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The decision in Chu v. Canada (Attorney General), 2017 BCSC 630

August 1, 2017

What is punishment? Are criminal records punishment? These are just some of the questions the British Columbia Supreme Court recently grappled with in a constitutional challenge to federal laws passed in 2010 and 2012 making it harder for convicted criminals to obtain record suspensions (commonly known as ‘pardons’).

 

Background

 

The federal government passed laws in 2010 and 2012 amending the Criminal Records Act to increase the ineligibility period for a pardon application, and increase the criteria for obtaining a pardon. The amendments were partly in response to public outcry over the parole board’s decision in 2007 to pardon James Graham, a former hockey coach convicted of sexually abusing boys under his care. There was a general concern brewing that the pardon process had become too automatic.

 

The federal government made the amendments “retroactive” when the laws came into effect, meaning they applied to individuals who already had criminal records and were awaiting their pardon eligibility. 

 

Challenge

 

The plaintiff in this case was a 42-year-old property developer who, despite several convictions for drug and firearm offences in his 20’s, is now a law abiding father of three. When the amendments came into force, his pardon eligibility changed from May 2014 to May 2019, and required him to meet the additional criteria to obtain his pardon. He argued this amounted to “increased” or “additional” punishment, contrary to his right under Section 11 of the Charter of Rights and Freedoms to be punished only once for the same offence.

 

Accordingly, the court was required to consider whether a criminal record in Canada is actually part of an offender’s punishment, or merely an administrative effect of conviction. Of course, if recording the fact of conviction is not part of an offender’s punishment, then increasing the pardon criteria does not increase an offender’s punishment.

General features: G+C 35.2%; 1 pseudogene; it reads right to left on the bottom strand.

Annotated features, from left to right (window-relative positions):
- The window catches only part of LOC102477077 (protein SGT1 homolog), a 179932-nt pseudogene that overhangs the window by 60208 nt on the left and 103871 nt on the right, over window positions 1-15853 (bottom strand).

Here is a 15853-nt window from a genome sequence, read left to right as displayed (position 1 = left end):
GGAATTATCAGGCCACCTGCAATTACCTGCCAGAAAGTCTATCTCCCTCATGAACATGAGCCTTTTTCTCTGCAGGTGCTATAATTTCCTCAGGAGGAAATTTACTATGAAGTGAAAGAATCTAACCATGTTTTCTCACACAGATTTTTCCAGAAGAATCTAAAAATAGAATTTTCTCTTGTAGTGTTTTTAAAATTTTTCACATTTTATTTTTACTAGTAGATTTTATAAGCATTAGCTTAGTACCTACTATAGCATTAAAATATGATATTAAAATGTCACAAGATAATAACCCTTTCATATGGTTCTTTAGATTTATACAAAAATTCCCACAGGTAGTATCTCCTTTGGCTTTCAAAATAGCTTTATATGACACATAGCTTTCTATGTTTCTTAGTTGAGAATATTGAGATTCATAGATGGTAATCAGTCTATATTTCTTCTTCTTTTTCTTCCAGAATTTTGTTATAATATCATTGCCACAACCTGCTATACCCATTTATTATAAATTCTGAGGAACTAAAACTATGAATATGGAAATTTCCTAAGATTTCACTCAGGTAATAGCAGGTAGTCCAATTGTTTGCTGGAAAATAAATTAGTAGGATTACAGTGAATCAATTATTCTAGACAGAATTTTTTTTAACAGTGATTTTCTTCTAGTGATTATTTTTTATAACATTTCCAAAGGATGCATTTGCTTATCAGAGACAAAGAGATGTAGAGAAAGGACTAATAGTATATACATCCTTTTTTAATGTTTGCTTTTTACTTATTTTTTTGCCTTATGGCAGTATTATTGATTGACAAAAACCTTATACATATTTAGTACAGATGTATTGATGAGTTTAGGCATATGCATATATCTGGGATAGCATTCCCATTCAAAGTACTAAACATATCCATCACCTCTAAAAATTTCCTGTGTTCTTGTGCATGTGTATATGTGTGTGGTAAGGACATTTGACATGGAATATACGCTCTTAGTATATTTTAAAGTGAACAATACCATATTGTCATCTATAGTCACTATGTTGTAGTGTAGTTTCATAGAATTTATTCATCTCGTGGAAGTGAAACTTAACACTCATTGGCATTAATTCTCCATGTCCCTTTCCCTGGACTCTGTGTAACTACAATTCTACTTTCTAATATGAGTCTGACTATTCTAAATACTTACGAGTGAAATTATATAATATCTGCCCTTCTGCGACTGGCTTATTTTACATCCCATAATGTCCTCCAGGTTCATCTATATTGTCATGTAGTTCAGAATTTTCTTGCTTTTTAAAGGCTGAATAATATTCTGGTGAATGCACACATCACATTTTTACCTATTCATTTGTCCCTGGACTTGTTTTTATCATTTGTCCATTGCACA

What is punishment

 

The Court canvassed the jurisprudence on punishment under section 11 of the Charter, and determined that “punishment” for a crime goes beyond jail or probation to include other consequences of conviction. Punishment, they say, includes anything that is part of the arsenal of court sanctions which are either (a) imposed to further the principles of sentencing, or (b) significantly impacts an offender’s liberty or security by limiting their ability to engage in lawful conduct, or imposing barriers on them not imposed on the general public.

 

Criminal records are punishment

 

The challenge was successful. The court found that the recording of criminal convictions is part of an offender’s punishment. The court notes it has all the hallmarks of punishment: deprivation of liberty, unpleasant consequences, stigmatization and public condemnation. It also notes the Criminal Code, through the discharge provisions, clearly contemplates criminal records as a sentencing option designed to further the sentencing principles of deterrence and denunciation.

 

Once it was established that criminal records are part of the punishment, the court saw its way to concluding that applying new pardon criteria to existing offenders amounts to increasing their original punishment, contrary to Section 11 of the Charter. The violation was not saved by Charter Section 1, failing both the rational connection and minimal impairment aspects of the Oaks test.

 

The result: The provisions applying the new pardon criteria to existing offenders are, at least for the time being, of no force and effect.

 

Take home for citizens and the Canadian government

 

The court in this case canvassed the jurisprudence and set out a helpful roadmap for what counts as “punishment” under Section 11 of the Charter. The decision may prompt individuals convicted of crimes in Canadian courts to consider whether other legislation passed, or correctional policies adopted since their convictions amount to an unconstitutional additional “punishment”. Further, the Canadian government may wish to consider the decision before passing future legislation designed to negatively impact the circumstances of existing offenders.  

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